Now, this is hardly to suggest that the UAW doesn’t complicate life for Detroit. Indeed, one of the reasons that foreign car makers based in the United States like Toyota have stayed ahead of the curve is the basing plants in Southern “Right to Work” states which make unionizing all but impossible. Whether or not you think that’s a good thing is certainly up for debate, but the UAW shouldn’t be set up as a straw man when the problem was a staid business strategy.

Let The Bodies Hit the Floor

Via Ryan Avent, we learn that the Obama team is considering my (and Ryan’s) preferred shape of any Detroit bailout:

President-Elect Barack Obama’s transition team is exploring a swift, prepackaged bankruptcy for automakers as a possible solution to the industry’s financial crisis, according to a person familiar with the matter.

Obama’s team has already contacted at least one bankruptcy- law firm to say that Daniel Tarullo, a professor at Georgetown University’s law school who heads Obama’s economic policy working group, would call to discuss the workings of a so-called prepack, according to this person.

This really makes the most sense. In the first place, there’s simply no reason to believe that $25 billion would in one fell swoop transform Detroit into the forward looking companies they need to be. I’m inclined to believe Mitt Romney — even if he’s quick to finger the UAW — that this was first a crises of management and poor vision. Sure, the credit crisis had made acute Detroit’s problems, but there’s no guarantee they wouldn’t have emerged at some point later. If the government agrees to guarantee solvency during Chapter 11, it should be a cost effective solution that addresses some of the root problems directly.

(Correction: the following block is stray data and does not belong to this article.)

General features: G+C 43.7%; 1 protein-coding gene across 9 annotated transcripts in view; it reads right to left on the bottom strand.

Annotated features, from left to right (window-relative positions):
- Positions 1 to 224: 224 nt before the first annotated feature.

Besides, I hear this Dan Tarullo guy is known to have progeny with good taste in internet reading.

Pile Up

Since I’m not paid to watch CSPAN, I really have no clue what’s happening in the hearings on an auto industry bailout other than its prospects were dimming, and that verily, the Big Three CEOs all flying separately on private jets probably wasn’t the right message to send. Anyway, if some sort of bailout does go forward — I’m a fan of some sort of government assured Chapter 11 — an op-ed in the San Francisco Chronicle irons out a few good provisions.

If Washington is going to give yet another loan-guarantee bailout to Detroit automakers, then the price should include requiring the car manufacturers to drop their four-year-long legal assault against global warming laws in California and three other states (Vermont, Rhode Island and New Mexico), as well as a requirement to develop and deliver hybrids, clean diesels and other highly fuel-efficient vehicles.

Indeed, if the Big Three intend to argue that their future security aligns with the public good, they should be happy to adopt other measures that also align with the public good. Further, it’s important that any provisions focus on these sorts of realignments rather than moralizing executive pay. The salaries of CEOs are not the cause of Detroit’s maladies.